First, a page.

Economic benefits are often received at different points in time. There are numerous examples of economic applications where the outcomes occur at multiple points in time. Among these are the savings decisions of households, the environmental policies of countries, investment decisions of firms, health-related decisions of individuals, and educational activities of students. In the majority of these cases, future outcomes are valued lower than similar present outcomes, i.e. there is positive time preference. There are several reasons for this behavior. One reason is that the future is almost always surrounded by uncertainty, whilst outcomes received immediately or in the nearer future are more certain. This translates into the discounting of future outcomes. Second, utility is often concave in outcomes (diminishing marginal utility). This means that more units of a particular outcome give less additional utility the more one already possesses of that outcome or the more one has already consumed of it. A second cup of coffee, for example, often gives less utility than the first one. Because wealth is increasing over time due to economic growth, people have more possibilities to consume in the future than in the present. The utility of this extra consumption does, however, not increase proportionally with the increase of consumption, so that future outcomes give less utility than similar present outcomes.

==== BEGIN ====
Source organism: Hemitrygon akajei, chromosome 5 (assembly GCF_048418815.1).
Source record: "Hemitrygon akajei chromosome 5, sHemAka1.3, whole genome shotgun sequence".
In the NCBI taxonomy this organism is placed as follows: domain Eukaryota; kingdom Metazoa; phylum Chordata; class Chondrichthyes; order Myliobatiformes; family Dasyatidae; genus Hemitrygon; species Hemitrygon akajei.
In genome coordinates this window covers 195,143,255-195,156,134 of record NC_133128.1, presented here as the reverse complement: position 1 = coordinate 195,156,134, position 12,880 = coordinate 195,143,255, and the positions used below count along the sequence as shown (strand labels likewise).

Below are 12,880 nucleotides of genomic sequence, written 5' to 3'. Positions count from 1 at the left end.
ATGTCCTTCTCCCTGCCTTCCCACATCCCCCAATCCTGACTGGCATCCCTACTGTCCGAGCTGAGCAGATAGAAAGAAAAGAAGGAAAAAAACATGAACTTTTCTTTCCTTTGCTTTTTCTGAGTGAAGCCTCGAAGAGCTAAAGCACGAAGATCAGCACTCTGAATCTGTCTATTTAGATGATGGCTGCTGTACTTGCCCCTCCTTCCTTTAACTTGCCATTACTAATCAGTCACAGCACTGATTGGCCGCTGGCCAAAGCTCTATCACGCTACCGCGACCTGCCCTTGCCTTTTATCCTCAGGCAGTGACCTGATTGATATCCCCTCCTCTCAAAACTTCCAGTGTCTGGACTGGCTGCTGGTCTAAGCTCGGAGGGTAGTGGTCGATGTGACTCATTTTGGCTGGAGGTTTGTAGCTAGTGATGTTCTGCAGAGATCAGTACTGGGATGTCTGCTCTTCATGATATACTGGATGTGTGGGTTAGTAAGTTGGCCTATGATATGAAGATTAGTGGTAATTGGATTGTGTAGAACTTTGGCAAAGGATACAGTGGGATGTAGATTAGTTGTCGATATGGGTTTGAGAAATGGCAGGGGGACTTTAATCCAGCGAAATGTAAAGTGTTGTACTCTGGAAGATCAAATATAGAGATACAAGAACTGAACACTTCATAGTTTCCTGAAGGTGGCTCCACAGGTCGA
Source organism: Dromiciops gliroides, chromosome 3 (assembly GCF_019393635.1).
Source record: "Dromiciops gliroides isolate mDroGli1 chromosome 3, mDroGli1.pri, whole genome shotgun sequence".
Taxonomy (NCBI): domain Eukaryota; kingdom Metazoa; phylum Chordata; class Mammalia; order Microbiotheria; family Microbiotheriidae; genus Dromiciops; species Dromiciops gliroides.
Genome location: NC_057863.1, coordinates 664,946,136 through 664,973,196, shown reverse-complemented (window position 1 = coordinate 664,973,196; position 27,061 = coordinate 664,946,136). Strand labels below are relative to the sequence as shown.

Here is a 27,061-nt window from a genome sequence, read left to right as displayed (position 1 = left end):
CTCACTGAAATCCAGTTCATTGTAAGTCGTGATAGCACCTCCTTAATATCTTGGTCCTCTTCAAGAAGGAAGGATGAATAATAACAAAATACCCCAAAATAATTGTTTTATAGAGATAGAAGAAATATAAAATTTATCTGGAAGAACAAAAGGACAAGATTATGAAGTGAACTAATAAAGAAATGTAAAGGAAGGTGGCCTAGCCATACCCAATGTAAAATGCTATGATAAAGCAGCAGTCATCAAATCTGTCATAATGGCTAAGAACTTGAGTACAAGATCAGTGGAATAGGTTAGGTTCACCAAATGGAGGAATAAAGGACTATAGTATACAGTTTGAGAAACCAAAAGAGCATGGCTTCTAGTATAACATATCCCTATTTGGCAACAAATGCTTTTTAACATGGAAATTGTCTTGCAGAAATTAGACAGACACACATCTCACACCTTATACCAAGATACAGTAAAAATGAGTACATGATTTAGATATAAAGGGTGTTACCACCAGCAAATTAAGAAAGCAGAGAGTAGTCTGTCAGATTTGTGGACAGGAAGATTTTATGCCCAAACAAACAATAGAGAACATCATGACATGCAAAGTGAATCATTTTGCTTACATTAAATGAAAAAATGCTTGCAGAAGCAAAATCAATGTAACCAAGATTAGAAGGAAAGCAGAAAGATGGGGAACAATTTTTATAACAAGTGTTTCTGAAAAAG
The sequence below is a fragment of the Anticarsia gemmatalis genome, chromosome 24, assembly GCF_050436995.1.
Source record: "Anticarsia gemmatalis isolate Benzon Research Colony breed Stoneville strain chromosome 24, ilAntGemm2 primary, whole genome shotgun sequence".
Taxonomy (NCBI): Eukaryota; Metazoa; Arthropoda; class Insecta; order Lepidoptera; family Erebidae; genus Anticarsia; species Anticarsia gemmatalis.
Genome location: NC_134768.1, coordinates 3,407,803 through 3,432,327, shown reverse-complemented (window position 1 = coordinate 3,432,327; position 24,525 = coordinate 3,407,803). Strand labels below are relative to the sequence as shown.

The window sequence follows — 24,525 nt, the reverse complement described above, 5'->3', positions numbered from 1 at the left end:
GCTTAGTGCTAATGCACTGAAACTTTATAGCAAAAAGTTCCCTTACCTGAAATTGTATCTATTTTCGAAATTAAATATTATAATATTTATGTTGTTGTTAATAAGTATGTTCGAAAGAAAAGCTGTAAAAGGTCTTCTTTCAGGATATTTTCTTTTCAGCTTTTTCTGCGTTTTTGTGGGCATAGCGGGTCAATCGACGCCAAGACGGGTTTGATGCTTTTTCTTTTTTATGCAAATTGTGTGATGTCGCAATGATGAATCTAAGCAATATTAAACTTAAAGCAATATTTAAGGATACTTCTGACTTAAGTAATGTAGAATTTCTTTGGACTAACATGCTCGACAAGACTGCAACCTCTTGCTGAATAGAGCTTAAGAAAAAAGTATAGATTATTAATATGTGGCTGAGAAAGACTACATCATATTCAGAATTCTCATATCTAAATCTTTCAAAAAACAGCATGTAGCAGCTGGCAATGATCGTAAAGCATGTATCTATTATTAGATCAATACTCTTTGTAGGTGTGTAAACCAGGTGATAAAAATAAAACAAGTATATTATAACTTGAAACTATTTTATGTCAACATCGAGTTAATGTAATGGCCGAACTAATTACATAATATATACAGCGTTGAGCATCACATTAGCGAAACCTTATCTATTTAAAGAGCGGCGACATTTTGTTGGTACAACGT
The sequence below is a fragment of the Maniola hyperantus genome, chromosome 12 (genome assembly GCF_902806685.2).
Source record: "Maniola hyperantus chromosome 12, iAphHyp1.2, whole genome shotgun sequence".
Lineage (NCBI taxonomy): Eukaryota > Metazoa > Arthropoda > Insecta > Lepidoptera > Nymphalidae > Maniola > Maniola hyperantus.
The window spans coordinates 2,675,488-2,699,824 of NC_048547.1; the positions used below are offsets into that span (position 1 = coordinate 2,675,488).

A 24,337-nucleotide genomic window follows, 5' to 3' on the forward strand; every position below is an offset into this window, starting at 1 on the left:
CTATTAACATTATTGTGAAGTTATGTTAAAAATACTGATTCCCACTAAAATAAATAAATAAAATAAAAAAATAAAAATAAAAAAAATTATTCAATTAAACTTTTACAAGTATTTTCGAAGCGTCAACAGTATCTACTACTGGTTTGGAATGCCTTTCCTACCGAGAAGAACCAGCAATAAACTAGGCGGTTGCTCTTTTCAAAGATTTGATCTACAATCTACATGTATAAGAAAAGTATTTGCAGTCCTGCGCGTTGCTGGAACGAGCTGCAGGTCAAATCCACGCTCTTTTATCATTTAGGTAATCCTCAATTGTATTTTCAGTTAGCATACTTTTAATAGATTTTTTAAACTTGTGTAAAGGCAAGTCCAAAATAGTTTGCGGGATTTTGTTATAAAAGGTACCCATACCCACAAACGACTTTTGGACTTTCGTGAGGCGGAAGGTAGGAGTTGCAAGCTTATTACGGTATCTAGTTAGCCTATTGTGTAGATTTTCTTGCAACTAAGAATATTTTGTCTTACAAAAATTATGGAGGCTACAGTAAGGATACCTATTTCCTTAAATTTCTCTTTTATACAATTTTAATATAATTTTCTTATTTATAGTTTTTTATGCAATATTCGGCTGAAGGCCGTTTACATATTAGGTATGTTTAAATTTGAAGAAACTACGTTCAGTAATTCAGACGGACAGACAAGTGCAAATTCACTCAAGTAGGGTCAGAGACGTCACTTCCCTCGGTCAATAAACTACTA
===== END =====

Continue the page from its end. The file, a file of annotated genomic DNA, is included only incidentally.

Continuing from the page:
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Bleichrodt, Prof. Dr. H. (promotor), Wakker, Prof. Dr. P.P. (promotor)
P.P. Wakker (Peter) , H. Bleichrodt (Han)
Erasmus University Rotterdam
Erasmus School of Economics

Attema, A. (2008, January 25). Studies on Intertemporal Preferences with Applications to Health Economics. Retrieved from

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